Sepia-tone photo from a 1901 postcard of Tom Ketchum’s decapitated body after hanging.
Caption reads “Body of Black Jack after the hanging showing head snapped off.”
Hangmen and other government officials concerned with executions in Britain spoke with awe of the “Goodale Mess” – the hanging of a man called Goodale, at which the prisoner’s head was jerked right off the body – and one of their terrors was that, because of some slight oversight, it could be easily repeated. To avoid anything so unseemly a man named William John Gray, sentenced to death for the murder of his wife, was reprieved in April 1948. After shooting his wife, Gray shot himself, fracturing his jaw. Medical examination showed that the injuries caused were of such a character that “as make it impractical to carry out the execution”. This could mean one of two things: that he might die from strangulation because of a failure of the brass eyelet to cause dislocation; or that, to cause dislocation, he would have to be given a drop so long that his head might be pulled off. Hence, in the interests of both humanity and hanging, it was much safer to grant him a reprieve.
In 1927 the British Medical Journal published another account by an ex-colonial surgeon of a botched hanging. He stated that he had to witness the execution of four natives. The executioner was in a hurry that day to keep another appointment, and decided to hang the men in pairs. As a general rule, on auscultation the heart may be heard beating for about ten minutes after the drop, and on this occasion when the sounds had ceased, there was nothing to suggest a vital spark. The bodies were cut down after fifteen minutes and placed in an ante-chamber, when one of the supposed corpses gave a gasp and was found making spasmodic respiratory efforts. The two bodies were quickly suspended again for a quarter of an hour longer.
Another great figure in the annals of hanging is John Lee. It is necessary to say on behalf of the late Mr Berry, who officiated at the long drawn-out hanging process, that he was in every way qualified to perform the task. But the cruel fact remains. Three times he tried to hang John Lee on Monday 23 February 1885; and three times he failed. The failure to hang John Lee was officially explained as due to rain which had caused the planks of the trap to swell. This may well have been the case. It has been suggested that the failure to deal adequately with John Lee is a proof provided by Providence of his innocence. Maybe. Or perhaps it can be attributed to immunity from hanging developed by heredity in accordance with Mendel’s theory. Incidentally, John Lee lived to a ripe and contented old age.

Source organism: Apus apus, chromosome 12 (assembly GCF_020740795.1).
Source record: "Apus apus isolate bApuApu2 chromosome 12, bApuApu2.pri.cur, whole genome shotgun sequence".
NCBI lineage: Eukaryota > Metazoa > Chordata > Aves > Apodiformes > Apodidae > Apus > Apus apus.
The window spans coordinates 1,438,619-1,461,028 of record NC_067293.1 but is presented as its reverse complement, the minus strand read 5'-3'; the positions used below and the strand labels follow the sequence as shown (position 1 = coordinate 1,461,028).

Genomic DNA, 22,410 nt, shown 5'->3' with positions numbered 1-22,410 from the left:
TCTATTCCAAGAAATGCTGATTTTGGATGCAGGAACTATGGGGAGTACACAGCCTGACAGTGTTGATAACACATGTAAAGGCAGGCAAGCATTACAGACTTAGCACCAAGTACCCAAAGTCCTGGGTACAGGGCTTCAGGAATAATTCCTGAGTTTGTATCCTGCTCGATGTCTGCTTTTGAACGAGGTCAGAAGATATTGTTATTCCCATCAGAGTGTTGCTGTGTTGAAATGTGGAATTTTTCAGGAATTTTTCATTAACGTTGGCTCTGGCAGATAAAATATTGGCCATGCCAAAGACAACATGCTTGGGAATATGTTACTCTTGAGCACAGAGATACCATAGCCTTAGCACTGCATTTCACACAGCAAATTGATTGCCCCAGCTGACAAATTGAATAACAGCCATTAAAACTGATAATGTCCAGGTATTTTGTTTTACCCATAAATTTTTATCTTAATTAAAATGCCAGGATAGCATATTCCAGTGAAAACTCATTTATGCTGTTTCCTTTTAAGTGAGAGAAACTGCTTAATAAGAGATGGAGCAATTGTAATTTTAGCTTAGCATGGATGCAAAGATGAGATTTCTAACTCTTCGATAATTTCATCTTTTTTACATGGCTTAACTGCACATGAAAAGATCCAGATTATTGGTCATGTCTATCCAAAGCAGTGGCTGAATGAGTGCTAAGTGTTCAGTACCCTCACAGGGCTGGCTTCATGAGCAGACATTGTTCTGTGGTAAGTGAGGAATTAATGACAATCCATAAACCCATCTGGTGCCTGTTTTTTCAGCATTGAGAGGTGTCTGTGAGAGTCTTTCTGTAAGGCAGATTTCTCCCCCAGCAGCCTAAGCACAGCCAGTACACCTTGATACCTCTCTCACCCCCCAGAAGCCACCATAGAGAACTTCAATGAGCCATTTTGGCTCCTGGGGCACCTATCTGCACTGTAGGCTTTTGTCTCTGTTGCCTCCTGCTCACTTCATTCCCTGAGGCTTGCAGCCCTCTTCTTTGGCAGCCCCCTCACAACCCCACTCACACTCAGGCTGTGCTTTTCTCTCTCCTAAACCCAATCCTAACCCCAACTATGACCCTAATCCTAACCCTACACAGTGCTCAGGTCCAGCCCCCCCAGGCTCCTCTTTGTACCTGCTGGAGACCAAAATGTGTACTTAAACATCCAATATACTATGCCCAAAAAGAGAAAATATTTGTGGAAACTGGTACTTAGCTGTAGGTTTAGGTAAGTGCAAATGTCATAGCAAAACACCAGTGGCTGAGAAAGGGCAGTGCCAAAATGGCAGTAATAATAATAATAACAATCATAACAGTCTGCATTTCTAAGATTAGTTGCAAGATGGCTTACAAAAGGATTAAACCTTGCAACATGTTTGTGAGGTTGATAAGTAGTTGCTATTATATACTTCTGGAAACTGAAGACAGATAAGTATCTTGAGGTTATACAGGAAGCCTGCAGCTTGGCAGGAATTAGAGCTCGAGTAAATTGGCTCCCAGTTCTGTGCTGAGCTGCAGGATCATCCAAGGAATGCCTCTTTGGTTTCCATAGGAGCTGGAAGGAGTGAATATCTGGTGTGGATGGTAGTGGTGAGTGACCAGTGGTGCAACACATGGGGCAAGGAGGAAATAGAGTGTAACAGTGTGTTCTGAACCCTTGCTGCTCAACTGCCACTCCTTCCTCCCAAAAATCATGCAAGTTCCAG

Yet it was to be almost one hundred years before hanging was to disappear completely from the British justice system. On 9 November 1965 the Murder (Abolition of Death Penalty) Act suspended the death penalty for murder for five years in the United Kingdom and, on 16 December 1969, the House of Commons voted by a majority of 158 that capital punishment for murder should be abolished. Even after this the death penalty theoretically survived for treason, piracy with violence, arson in a royal dockyard and certain crimes under the jurisdiction of the armed forces, but with the ratification of the 6th protocol of the European Convention on Human Rights on 20 May 1999, all provisions for the death penalty were finally abolished in the United Kingdom.
Worldwide the death penalty is still retained in 77 countries as a way of dealing with a range of crimes. However, the ‘humanity’ of hanging and other forms of execution raises important questions as to the wisdom of a punishment which allows little room for error on the part of an eminently fallible justice system.
© Excerpts from ‘A Handbook on Hanging’ by Charles Duff